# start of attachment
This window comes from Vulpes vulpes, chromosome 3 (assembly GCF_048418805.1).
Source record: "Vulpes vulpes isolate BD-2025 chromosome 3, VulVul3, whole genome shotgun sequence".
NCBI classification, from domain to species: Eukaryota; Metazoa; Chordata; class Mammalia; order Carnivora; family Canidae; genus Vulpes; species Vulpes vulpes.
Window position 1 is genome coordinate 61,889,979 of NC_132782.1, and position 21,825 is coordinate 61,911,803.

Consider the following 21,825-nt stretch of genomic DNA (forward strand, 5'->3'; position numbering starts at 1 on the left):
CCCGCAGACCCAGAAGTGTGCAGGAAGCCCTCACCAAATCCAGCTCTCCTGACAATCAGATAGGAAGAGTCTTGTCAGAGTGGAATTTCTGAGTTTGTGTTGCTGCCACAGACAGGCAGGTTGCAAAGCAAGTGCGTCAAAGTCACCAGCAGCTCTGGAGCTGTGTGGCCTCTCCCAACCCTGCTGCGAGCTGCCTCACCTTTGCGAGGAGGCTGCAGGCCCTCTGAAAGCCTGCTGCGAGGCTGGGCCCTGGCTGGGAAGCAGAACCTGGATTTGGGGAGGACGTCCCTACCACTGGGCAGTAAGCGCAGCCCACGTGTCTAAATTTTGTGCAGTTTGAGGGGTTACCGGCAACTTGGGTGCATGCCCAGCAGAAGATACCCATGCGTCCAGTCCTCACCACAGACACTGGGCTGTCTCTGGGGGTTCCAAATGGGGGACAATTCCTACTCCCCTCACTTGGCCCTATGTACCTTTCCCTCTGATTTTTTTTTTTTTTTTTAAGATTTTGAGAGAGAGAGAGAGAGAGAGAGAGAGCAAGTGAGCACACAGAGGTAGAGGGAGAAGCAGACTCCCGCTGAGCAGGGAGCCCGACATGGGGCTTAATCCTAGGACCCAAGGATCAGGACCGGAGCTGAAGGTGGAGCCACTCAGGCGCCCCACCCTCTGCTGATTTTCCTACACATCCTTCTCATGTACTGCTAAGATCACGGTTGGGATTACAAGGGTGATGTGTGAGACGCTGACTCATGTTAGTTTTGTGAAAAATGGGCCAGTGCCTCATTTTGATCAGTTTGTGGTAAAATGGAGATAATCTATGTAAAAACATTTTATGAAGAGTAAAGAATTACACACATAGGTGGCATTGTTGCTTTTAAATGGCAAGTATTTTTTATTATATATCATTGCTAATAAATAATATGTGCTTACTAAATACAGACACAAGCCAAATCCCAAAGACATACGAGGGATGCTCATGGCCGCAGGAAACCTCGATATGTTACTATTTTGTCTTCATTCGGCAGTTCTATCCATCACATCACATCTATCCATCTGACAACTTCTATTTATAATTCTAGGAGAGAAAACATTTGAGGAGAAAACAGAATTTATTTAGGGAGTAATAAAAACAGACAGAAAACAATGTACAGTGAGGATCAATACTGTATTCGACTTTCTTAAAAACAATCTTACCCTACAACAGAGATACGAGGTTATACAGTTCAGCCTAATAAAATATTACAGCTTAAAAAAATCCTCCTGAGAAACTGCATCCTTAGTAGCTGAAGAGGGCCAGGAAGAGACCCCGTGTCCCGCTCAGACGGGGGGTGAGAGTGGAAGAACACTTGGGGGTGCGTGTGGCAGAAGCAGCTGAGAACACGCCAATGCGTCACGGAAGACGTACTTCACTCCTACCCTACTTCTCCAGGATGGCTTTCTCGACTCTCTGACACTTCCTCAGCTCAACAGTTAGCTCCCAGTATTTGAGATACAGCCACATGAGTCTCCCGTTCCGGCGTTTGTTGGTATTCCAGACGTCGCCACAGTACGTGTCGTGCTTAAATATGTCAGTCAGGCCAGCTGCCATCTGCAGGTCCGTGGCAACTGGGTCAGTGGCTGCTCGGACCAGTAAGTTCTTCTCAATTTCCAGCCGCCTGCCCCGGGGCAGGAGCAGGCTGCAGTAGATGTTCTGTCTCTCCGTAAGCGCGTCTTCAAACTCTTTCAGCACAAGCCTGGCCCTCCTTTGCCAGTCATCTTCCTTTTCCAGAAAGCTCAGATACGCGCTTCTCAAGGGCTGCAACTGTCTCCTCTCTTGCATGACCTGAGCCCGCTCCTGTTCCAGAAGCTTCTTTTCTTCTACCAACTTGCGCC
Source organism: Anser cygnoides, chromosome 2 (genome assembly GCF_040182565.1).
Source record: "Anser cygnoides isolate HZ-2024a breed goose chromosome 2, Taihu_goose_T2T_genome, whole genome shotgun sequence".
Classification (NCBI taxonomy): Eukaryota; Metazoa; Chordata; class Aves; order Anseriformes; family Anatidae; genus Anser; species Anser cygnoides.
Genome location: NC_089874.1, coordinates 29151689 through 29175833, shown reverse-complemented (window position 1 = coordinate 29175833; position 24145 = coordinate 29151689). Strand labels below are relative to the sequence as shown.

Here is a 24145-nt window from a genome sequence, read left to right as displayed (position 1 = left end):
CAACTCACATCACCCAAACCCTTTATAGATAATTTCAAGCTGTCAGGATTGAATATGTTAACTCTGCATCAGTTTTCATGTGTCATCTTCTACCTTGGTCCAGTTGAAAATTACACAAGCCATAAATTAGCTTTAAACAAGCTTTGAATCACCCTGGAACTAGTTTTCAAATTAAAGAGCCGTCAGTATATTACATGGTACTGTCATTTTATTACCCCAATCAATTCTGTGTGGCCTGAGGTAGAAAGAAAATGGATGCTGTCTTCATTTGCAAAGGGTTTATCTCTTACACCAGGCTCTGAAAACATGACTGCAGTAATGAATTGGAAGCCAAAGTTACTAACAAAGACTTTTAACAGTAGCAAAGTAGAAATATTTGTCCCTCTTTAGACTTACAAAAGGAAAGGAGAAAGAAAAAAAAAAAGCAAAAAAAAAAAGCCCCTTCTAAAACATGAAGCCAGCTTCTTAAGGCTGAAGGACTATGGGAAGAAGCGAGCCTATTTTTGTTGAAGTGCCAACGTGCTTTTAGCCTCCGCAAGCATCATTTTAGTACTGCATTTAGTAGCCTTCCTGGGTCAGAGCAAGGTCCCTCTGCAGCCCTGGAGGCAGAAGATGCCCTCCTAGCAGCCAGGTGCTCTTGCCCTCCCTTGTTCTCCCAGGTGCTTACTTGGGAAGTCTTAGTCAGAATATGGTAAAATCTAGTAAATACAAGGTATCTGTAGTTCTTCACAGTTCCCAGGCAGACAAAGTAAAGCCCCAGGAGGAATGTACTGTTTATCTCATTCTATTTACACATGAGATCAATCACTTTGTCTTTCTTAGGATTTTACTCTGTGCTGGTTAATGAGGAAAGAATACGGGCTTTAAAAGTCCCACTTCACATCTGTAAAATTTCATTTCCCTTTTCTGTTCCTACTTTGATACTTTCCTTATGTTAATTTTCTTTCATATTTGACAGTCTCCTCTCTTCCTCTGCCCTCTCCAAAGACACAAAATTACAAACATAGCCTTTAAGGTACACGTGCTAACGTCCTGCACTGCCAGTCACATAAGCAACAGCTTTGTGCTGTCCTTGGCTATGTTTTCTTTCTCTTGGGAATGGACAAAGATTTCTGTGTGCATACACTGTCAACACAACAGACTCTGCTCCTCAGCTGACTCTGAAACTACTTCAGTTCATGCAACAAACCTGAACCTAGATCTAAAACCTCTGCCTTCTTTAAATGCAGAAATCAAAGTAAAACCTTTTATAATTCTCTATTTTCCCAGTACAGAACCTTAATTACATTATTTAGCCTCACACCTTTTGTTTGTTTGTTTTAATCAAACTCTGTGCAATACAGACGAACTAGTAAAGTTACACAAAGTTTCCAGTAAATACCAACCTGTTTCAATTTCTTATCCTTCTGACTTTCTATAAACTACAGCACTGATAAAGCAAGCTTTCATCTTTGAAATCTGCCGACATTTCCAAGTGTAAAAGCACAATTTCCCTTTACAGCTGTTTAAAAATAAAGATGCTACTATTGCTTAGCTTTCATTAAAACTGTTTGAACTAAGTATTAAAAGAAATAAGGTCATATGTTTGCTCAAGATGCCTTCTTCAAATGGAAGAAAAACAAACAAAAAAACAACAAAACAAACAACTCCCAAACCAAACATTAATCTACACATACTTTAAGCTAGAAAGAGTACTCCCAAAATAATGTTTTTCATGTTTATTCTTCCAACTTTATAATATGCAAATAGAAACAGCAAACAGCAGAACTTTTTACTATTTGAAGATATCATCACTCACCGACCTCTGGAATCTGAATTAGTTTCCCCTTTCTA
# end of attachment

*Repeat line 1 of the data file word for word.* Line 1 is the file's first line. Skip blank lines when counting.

This window comes from Vulpes vulpes, chromosome 3 (assembly GCF_048418805.1).